Pointing out the similarities (and differences) between slavery and the use of fossil fuels can help us engage with climate change
in a new way, says Jean-François Mouhot, visiting researcher at Georgetown University, USA.
In 2005, while teaching history at a French university, I was struck by the general disbelief among students that rational and sensitive human beings could ever hold others in bondage. Slavery was so obviously evil that slave-holders could only have been barbarians. My students could not entertain the idea that some slave-owners could have been genuinely blind to the harm they were doing. At the same time, I was reading a book on climate change
which noted how today's machinery – almost exclusively powered by fossil fuels like coal and oil – does the same work that used to be done by slaves and servants. "Energy slaves" now do our laundry, cook our food, transport us, entertain us, and do most of the hard work needed for our survival. Intriguing similarities between slavery and our current dependence on fossil-fuel-powered machines struck me: both perform roughly the same functions in society (doing the hard and dirty work that no one wants to do), both were considered for a long time to be acceptable by the majority and both came to be increasingly challenged as the harm they caused became more visible.
The history of slavery and its abolition shows how blurred the frontier between what is considered good and evil can be, and how quickly it can shift. We have a mental image of slave-owners as cruel, sadistic, inhuman brutes, and forget too easily the ordinariness of slave ownership throughout the world. To many, slavery seemed normal and indispensable. In the US, George Washington and Thomas Jefferson owned slaves. Lifestyles and healthy incomes were predicated upon it, just as we today depend on oil. Similarly, many slave-owners lived with the impression that they were decent people. Obviously, there are differences between the use of slaves and of fossil fuels. Fundamentally, slavery is a crime against humanity. Fossil fuel use is not a moral evil, but burning coal or oil contributes to global warming, already causing widespread harm: it now directly or indirectly kills 150,000 people per year according to a 2004 World Health Organisation study. States and energy companies' lust for oil also leads to wars and the toppling of democratically elected governments. Our addiction to fossil fuel is increasingly destructive.
Unlike the harm caused by slavery, the harm in the use of fossil fuels is of course indirect, long range, even unintended. It seems at first glance to be a fundamentally different kind of harm, and the unintended consequences of ongoing use of fossil fuels have only recently become understood. Initially, their use was seen as positive and progressive. But now that we know the consequences, and continue, globally, to increase emission levels, how can we still consider these consequences "unintended"? Consumers of goods made by slaves or absentee plantation owners who lived in Britain in the 18th century also benefited from the slave system without maintaining direct connections to it. Those beneficiaries can certainly be said to have committed a morally comparable sort of human transgression to that of people who benefit from fossil fuels today.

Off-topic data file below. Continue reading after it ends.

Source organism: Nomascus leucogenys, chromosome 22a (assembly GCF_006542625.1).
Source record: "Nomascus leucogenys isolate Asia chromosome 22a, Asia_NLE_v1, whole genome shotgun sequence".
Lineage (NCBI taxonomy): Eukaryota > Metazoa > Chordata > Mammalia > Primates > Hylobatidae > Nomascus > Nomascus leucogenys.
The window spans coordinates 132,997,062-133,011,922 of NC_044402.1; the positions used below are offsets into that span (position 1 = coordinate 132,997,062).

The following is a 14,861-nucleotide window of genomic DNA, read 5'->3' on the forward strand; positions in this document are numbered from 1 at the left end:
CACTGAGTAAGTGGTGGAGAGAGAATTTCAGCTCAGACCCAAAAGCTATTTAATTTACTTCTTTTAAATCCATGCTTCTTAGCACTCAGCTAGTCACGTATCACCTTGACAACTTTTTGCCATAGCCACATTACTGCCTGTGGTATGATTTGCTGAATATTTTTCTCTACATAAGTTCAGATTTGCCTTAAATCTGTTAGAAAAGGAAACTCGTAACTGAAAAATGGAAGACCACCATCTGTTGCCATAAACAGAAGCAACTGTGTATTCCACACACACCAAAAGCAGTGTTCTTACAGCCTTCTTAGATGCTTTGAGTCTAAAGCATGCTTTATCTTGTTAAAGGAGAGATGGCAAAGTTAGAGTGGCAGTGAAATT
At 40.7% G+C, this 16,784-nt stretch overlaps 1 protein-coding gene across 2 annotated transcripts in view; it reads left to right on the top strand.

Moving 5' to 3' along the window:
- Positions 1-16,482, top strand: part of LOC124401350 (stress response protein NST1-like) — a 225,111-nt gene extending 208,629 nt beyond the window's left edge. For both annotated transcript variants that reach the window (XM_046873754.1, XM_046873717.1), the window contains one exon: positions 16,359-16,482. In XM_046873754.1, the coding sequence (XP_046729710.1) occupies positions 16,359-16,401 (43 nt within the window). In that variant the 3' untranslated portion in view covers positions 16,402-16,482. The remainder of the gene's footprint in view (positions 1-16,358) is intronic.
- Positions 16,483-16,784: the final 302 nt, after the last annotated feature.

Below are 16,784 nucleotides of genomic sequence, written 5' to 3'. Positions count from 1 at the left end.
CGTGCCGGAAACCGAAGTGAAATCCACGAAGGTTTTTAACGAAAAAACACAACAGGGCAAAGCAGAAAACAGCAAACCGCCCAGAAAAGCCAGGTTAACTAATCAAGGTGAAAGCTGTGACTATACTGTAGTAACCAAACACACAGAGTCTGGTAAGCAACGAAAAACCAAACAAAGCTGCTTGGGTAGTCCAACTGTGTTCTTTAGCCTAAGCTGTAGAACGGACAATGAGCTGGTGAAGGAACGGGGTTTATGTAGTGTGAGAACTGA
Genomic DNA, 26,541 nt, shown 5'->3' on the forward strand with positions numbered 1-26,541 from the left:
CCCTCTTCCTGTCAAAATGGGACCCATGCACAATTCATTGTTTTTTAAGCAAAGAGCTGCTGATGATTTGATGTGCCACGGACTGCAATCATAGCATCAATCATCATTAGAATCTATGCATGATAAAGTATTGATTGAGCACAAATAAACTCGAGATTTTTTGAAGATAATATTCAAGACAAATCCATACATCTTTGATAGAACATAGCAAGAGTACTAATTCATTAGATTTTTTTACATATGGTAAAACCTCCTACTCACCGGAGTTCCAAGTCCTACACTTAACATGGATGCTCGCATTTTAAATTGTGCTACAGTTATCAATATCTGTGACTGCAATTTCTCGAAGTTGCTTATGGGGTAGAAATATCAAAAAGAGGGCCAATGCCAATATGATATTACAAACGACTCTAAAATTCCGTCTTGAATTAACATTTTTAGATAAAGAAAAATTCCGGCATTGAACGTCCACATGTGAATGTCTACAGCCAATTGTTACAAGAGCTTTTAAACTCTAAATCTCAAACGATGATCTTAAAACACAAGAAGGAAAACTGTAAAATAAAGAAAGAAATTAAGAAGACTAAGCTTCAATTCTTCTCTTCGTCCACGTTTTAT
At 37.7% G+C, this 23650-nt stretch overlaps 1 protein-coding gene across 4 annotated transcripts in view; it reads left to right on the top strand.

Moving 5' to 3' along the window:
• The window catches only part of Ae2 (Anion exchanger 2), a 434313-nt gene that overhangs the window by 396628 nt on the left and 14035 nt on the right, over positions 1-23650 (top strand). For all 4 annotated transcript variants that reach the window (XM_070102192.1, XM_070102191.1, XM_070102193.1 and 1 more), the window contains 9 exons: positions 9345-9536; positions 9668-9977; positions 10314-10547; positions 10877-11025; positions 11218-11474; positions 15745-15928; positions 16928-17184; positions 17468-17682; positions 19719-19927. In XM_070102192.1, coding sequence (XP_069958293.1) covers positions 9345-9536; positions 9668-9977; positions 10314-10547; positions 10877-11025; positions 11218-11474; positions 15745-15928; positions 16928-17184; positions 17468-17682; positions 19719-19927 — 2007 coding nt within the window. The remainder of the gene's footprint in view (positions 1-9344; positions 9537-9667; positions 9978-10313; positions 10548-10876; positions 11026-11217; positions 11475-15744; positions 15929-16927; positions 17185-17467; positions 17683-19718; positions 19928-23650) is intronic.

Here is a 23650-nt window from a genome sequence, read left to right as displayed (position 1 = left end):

Why is all of this relevant for climate change
policy? Our contemporary economies have become extremely dependent on fossil fuels, just as slave societies were dependent on their slaves – indeed far more than the latter ever were. As one scholar remarked: "That US Congressmen tend to rationalise fossil fuel use despite climate risks to future generations just as southern congressmen rationalised slavery despite ideals of equality is perhaps unsurprising."
It should thus come as no surprise that there is so much resistance to climate science. Our societies, like slave-owning societies, have a vested interest in ignoring the scientific consensus. Pointing out the similarities between slavery and the use of fossil fuels can help us engage with the issue in a new way, and convince us to act, as no one envisages comfortably being compared with a slave-owner.
Read on: The Guardian
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